Better BI

Chris Gerrard – Exploring the world of Better Business Intelligence

Who are the BI thought leaders?

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The BI industry—is—an industry. Over the past 20 years it’s grown into a multi-billion dollar ($US) business largely on the strength of a symbiotic relationship between the luminaries who designed and advocated the classic enterprise BI paradigm and the vendors who created and sold the software and technical staffing to build the solutions.

Who are today’s BI thought leaders? Who should you listen to? Who has the knowledge, insights, and experience to help you find your path to BI success? Most importantly, who holds your interests first and foremost?

When you’re considering which BI thought leaders to follow, you might want to take into consideration their position in the BI universe.

Many of the people mentioned as BI thought leaders in the techno-business-IT media are the old guard, who made their reputations creating, promoting, and profiting from the framing of BI as the big, complex, complicated, enterprise-class industrial undertakings that have given us the current mainstream BI world. If you think that these people are the ones you want to follow into the future, they’re the leaders for you.

On the other hand, the world of BI is finally breaking free of the shackles of Big BI. It’s no longer a case of “Let’s build the all-inclusive data warehouse so we can divine the single version of the truth that we’ll then allow the business to see.”

NoSQL, big data, appliances, in-memory databases, intimate analytics, direct data access, high visualization quality, agile development, and other advances have dramatically reduced the barriers between business people and their data.

If you are interested in seeing where BI is capable of going, and how it might get there, beware the BI pitchmen (and women) who brought you the past.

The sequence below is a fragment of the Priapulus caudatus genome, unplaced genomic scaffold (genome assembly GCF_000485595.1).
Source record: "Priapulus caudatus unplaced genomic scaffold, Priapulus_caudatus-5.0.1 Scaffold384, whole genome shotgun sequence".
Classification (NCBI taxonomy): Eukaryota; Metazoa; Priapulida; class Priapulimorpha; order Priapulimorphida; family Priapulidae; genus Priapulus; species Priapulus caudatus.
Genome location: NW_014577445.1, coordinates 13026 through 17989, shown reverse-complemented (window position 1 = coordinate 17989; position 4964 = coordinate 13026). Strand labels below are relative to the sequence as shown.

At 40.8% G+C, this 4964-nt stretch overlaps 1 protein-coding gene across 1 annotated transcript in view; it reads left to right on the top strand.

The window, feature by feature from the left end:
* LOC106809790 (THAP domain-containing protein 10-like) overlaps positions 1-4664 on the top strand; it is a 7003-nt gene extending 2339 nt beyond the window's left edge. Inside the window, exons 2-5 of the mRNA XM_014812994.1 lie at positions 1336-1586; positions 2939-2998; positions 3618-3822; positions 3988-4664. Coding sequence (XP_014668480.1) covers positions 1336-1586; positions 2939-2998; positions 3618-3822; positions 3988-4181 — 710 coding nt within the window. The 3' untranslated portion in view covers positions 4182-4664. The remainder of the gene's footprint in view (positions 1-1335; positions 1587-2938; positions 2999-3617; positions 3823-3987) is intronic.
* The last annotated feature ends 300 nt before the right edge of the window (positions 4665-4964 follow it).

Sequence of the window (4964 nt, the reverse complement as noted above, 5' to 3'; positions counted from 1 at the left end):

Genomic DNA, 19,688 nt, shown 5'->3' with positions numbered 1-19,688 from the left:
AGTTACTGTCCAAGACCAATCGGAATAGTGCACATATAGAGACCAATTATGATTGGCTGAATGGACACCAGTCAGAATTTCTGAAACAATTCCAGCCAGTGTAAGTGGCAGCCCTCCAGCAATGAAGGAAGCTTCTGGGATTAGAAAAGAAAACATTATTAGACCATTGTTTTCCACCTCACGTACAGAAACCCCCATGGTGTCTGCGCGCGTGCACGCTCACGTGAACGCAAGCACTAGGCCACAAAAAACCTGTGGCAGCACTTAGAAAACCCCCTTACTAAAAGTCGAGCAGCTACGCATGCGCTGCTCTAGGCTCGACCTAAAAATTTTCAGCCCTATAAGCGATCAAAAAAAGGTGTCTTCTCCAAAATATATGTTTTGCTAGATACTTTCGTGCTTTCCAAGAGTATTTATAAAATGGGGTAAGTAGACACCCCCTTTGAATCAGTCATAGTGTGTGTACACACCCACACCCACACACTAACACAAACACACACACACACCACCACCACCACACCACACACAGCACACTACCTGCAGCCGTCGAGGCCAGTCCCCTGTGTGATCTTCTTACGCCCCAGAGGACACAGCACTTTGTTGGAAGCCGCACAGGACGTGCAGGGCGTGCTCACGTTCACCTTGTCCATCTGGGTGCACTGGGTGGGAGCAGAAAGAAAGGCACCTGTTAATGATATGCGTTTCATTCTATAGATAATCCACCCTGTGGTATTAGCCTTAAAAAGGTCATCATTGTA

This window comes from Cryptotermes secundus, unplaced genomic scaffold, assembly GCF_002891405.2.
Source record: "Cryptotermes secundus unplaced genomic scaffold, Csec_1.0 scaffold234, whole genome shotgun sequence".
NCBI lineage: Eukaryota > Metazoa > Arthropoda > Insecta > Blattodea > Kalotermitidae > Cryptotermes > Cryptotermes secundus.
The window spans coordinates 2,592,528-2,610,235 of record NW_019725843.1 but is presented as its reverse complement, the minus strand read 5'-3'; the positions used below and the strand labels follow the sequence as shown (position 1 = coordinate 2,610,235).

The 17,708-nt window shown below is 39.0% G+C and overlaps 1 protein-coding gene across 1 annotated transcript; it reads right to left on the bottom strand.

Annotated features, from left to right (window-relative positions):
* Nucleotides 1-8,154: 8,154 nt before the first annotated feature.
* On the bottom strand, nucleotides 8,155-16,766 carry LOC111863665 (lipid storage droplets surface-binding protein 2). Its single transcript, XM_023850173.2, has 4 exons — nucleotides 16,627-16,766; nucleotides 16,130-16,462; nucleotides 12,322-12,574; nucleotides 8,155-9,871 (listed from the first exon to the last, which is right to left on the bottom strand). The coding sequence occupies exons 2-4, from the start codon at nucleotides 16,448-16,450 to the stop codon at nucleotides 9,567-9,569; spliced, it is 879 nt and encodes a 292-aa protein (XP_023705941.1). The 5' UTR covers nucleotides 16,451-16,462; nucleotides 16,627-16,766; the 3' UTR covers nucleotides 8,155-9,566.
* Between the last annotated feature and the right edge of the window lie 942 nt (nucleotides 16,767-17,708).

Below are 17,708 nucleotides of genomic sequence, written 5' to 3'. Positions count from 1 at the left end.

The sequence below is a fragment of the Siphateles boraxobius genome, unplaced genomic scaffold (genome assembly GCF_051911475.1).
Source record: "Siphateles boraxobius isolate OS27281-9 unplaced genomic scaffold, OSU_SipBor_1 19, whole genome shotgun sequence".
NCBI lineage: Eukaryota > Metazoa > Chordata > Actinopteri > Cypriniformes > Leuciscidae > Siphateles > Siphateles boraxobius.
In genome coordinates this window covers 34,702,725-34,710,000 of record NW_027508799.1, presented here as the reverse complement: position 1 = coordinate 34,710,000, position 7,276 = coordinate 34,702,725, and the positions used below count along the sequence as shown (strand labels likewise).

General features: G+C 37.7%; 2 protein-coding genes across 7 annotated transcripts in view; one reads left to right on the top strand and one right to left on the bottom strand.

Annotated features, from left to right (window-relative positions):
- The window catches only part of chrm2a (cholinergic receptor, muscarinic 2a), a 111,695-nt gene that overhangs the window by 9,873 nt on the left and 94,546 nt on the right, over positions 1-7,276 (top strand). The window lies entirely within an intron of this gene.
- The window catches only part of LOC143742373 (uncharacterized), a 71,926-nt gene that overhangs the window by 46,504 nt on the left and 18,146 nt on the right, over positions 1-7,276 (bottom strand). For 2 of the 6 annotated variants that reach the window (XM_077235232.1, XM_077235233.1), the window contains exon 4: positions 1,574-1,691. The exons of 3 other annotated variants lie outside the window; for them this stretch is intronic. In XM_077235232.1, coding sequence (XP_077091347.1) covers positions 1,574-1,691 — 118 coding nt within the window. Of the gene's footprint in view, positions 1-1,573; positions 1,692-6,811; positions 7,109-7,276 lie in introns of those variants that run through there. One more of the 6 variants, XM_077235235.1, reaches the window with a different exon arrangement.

Look to Stephen Few, Edward Tufte, Colin Ware, and their peers, for the principles of analytic information design. Run away from anyone who’s written a dashboard book or published thought-leader materials featuring pie charts, dial gauges, wet-look anything, bulb thermometers, radar charts, 3D inverted cone graphs, 3D anything, excessive color, bouncing bars, or any of the other look-at-me examples of the eye-candy-rules school of Sexy Marketingware Sells BI.

Look to Christian Chabot for the democratization of data. Look to the other vendors who are bringing tools to market that eliminate barriers between people and their data. These are the people who say “your data, your information, your way”. Pay no attention to those who say “First thing, let’s put in a comprehensive program of data governance to assess and ensure data quality. Then we’ll build us a comprehensive enterprise data warehouse and front it with the universal answer-anything analytical platform. Then, once we’re confident that we’ve fully identified, confirmed, vetted, and validated the essential KPIs, metrics, dashboards, scorecards, strategy maps, self-service reporting requirements, and other analytical elements and artifacts we’ll open the doors and let the business in for the show.”